Inverse: Can Hypergiant Actually Build Intergalactic Internet?

Inverse: Can Hypergiant Actually Build Intergalactic Internet?. “Hypergiant, a company better known for its A.I. software, has turned its attention to expanding the world’s largest computer network beyond the Earth. The moon, Mars, and beyond could get connected to all the musings and memes accessible on the world wide web, using a relay network of satellites that will also host an archive of human knowledge. It may sound like a rather pointless endeavor — who lives on the moon? — but that could soon change.”

New York Times: Legal Shield for Websites Rattles Under Onslaught of Hate Speech

New York Times: Legal Shield for Websites Rattles Under Onslaught of Hate Speech. “When the most consequential law governing speech on the internet was created in 1996, Google.com didn’t exist and Mark Zuckerberg was 11 years old. The federal law, Section 230 of the Communications Decency Act, has helped Facebook, YouTube, Twitter and countless other internet companies flourish.”

Poynter: The scary trend of internet shutdowns

Poynter: The scary trend of internet shutdowns. “Around the world, governments have been turning to network shutdowns with increasing frequency to quell unrest and suppress the spread of rumors and fake news. But there is no empirical evidence that proves this tactic is effective, and activists and journalists alike have raised concerns over the catastrophic side effects these shutdowns often have on communities.”

Digital Trends: About a third of U.S. households lack broadband internet. 5G may change that

Digital Trends: About a third of U.S. households lack broadband internet. 5G may change that. “A new report that addresses the topic of broadband internet access in the United States features a startling statistic: Almost a third of U.S. households do not have access to a broadband internet connection.”

Pew: A Week in the Life of Popular YouTube Channels

Pew (PEW PEW PEW PEW PEW PEW PEW!): A Week in the Life of Popular YouTube Channels. “The YouTube ecosystem produces a vast quantity of content. These popular channels alone posted nearly a quarter-million videos in the first seven days of 2019, totaling 48,486 hours of content. To put this figure in context, a single person watching videos for eight hours a day (with no breaks or days off) would need more than 16 years to watch all the content posted by just the most popular channels on the platform during a single week. The average video posted by these channels during this time period was roughly 12 minutes long and received 58,358 views during its first week on the site.”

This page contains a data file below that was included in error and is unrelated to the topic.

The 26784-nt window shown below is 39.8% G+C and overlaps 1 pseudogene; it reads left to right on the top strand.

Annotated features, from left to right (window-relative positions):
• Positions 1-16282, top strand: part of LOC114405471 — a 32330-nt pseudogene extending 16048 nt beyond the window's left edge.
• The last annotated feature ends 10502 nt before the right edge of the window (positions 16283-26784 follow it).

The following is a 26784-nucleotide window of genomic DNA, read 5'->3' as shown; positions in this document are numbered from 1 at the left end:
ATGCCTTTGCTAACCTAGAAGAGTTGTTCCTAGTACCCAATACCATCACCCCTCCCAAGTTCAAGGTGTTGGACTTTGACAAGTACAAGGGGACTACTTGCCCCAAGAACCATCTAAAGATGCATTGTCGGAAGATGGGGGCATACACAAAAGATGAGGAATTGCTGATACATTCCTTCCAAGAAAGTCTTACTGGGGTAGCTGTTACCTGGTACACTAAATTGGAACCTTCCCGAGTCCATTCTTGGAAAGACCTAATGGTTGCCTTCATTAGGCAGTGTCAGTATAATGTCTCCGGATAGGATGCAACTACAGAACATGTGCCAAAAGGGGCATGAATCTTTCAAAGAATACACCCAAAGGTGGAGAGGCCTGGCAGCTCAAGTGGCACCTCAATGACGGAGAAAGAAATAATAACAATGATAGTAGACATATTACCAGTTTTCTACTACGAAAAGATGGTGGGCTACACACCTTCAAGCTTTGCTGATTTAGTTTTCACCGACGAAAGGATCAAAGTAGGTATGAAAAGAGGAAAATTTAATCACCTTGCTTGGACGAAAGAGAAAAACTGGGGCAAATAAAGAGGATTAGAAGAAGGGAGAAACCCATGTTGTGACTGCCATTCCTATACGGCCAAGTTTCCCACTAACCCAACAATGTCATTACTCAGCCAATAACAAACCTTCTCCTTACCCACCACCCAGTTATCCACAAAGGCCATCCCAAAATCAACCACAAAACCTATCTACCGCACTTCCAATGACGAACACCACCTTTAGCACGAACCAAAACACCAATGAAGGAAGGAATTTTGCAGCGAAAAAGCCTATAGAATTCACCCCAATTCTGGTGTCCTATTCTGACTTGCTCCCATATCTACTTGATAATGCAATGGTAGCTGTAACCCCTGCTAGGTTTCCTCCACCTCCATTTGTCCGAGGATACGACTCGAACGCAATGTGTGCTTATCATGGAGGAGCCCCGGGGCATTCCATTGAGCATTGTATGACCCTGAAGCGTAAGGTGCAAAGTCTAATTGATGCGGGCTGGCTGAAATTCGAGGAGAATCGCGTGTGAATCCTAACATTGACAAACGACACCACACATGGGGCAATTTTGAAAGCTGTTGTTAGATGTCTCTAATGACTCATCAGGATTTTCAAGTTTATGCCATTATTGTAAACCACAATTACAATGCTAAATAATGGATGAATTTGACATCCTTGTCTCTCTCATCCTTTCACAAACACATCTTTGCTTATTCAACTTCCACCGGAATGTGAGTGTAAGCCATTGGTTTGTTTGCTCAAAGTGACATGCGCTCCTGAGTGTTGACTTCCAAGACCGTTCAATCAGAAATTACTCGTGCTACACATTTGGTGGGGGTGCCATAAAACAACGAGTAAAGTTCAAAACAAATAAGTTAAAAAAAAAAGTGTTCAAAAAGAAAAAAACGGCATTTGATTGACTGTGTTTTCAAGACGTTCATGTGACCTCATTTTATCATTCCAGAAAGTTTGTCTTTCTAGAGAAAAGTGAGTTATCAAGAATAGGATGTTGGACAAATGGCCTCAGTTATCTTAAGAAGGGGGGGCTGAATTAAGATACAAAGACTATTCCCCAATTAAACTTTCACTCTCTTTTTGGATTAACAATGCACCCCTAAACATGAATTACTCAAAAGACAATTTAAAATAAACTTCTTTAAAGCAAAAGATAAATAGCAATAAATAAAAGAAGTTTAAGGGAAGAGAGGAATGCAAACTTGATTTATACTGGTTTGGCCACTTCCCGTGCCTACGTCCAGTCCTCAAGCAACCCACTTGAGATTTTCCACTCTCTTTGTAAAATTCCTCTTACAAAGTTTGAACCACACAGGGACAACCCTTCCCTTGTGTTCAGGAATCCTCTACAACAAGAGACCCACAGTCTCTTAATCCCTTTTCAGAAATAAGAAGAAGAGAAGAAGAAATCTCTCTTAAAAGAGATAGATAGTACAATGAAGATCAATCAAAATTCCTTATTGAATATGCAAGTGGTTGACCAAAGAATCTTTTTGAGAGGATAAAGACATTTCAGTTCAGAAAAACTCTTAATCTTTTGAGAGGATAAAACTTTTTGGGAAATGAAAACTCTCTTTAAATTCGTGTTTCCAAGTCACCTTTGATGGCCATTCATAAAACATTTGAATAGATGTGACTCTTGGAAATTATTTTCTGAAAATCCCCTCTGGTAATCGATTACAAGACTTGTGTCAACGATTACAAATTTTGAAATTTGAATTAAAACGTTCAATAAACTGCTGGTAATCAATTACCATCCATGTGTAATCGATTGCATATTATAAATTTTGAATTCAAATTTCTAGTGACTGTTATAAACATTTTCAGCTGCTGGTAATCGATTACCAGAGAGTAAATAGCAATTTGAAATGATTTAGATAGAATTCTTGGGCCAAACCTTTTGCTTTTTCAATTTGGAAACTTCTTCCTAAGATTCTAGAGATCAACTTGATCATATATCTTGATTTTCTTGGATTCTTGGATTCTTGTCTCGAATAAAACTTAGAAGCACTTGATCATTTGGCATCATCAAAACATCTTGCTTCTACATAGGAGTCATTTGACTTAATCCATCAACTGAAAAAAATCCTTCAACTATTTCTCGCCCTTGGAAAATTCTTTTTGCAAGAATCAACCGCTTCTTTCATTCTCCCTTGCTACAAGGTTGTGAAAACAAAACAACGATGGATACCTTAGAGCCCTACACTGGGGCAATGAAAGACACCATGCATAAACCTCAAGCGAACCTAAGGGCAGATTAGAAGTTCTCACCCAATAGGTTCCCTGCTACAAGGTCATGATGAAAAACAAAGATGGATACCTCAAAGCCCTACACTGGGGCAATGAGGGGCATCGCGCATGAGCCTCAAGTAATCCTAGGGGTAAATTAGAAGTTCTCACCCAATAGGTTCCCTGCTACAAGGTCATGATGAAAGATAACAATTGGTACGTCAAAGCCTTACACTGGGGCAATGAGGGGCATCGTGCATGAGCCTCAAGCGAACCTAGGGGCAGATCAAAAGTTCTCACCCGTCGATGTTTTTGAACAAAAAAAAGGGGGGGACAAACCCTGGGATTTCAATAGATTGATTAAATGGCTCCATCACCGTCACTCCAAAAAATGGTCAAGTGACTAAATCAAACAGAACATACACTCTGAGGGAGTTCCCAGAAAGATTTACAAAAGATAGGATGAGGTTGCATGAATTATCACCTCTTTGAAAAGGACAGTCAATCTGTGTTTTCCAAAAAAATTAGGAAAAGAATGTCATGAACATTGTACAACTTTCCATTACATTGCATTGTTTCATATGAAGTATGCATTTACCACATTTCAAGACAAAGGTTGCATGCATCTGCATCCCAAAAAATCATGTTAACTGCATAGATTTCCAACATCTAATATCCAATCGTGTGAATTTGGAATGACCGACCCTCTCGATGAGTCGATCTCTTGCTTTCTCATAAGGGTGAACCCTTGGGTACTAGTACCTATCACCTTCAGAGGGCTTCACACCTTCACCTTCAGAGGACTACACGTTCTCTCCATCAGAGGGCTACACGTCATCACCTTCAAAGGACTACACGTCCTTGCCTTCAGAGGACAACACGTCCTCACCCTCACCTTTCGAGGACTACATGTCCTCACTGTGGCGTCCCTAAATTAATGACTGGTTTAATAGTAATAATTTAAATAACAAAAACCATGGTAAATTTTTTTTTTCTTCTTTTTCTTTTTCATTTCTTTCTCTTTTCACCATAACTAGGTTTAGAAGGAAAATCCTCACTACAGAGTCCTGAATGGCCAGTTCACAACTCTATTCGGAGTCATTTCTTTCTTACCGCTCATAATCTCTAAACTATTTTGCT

Phys .org: The internet is surprisingly fragile, crashes thousands of times a year, and no one is making it stronger

Phys .org: The internet is surprisingly fragile, crashes thousands of times a year, and no one is making it stronger. “Given it is mission-critical for much of the world’s economic and social life, shouldn’t the net be designed to withstand not just minor hiccups but also major catastrophes, and to prevent small problems turning into much bigger ones? Governing bodies such as the EU Agency for Network and Information Security (ENISA) have long warned of the risk of such cascading incidents in causing systemic internet failure. Yet the internet remains worryingly fragile.”

Quartz: The early internet is breaking—meet the people saving it

Quartz: The early internet is breaking—meet the people saving it. “In 1999, Olia Lialina taught web design in Germany. In class, she’d use amateur sites as examples of what not to do. But then, Lialina realized that those pages were disappearing. So she began to collect, and, eventually, study them to understand the values embedded within the early web’s ever-present starry night backgrounds, Mail Me buttons, and welcome signs.”